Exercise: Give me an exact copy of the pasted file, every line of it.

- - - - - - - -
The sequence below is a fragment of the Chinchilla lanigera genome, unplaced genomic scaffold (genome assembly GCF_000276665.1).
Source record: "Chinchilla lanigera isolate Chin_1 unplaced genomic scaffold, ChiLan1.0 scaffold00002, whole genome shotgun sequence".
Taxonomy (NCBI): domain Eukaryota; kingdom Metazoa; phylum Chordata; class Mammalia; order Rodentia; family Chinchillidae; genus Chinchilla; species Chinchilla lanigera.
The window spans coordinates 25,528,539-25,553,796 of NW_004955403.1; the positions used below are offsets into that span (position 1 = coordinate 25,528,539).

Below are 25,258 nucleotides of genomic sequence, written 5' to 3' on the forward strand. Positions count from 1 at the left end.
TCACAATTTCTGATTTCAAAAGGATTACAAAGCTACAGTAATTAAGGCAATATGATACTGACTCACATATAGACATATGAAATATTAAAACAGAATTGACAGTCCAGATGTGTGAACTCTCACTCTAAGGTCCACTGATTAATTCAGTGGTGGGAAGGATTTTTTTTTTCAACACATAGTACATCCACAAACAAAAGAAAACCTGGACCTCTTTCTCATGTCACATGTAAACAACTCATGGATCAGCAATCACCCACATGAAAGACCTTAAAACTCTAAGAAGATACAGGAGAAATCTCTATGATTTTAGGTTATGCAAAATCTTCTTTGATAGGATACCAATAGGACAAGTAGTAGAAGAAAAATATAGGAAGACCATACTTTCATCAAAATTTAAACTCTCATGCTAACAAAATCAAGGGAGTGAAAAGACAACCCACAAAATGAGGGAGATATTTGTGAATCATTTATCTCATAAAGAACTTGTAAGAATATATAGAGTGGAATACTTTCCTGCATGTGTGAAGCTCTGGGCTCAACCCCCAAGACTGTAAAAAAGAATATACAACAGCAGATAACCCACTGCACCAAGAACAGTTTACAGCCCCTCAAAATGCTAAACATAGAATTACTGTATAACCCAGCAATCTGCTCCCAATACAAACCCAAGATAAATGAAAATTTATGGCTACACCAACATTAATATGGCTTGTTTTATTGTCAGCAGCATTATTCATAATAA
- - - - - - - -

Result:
The sequence below is a fragment of the Chinchilla lanigera genome, unplaced genomic scaffold (genome assembly GCF_000276665.1).
Source record: "Chinchilla lanigera isolate Chin_1 unplaced genomic scaffold, ChiLan1.0 scaffold00002, whole genome shotgun sequence".
Taxonomy (NCBI): domain Eukaryota; kingdom Metazoa; phylum Chordata; class Mammalia; order Rodentia; family Chinchillidae; genus Chinchilla; species Chinchilla lanigera.
The window spans coordinates 25,528,539-25,553,796 of NW_004955403.1; the positions used below are offsets into that span (position 1 = coordinate 25,528,539).

Below are 25,258 nucleotides of genomic sequence, written 5' to 3' on the forward strand. Positions count from 1 at the left end.
TCACAATTTCTGATTTCAAAAGGATTACAAAGCTACAGTAATTAAGGCAATATGATACTGACTCACATATAGACATATGAAATATTAAAACAGAATTGACAGTCCAGATGTGTGAACTCTCACTCTAAGGTCCACTGATTAATTCAGTGGTGGGAAGGATTTTTTTTTTCAACACATAGTACATCCACAAACAAAAGAAAACCTGGACCTCTTTCTCATGTCACATGTAAACAACTCATGGATCAGCAATCACCCACATGAAAGACCTTAAAACTCTAAGAAGATACAGGAGAAATCTCTATGATTTTAGGTTATGCAAAATCTTCTTTGATAGGATACCAATAGGACAAGTAGTAGAAGAAAAATATAGGAAGACCATACTTTCATCAAAATTTAAACTCTCATGCTAACAAAATCAAGGGAGTGAAAAGACAACCCACAAAATGAGGGAGATATTTGTGAATCATTTATCTCATAAAGAACTTGTAAGAATATATAGAGTGGAATACTTTCCTGCATGTGTGAAGCTCTGGGCTCAACCCCCAAGACTGTAAAAAAGAATATACAACAGCAGATAACCCACTGCACCAAGAACAGTTTACAGCCCCTCAAAATGCTAAACATAGAATTACTGTATAACCCAGCAATCTGCTCCCAATACAAACCCAAGATAAATGAAAATTTATGGCTACACCAACATTAATATGGCTTGTTTTATTGTCAGCAGCATTATTCATAATAA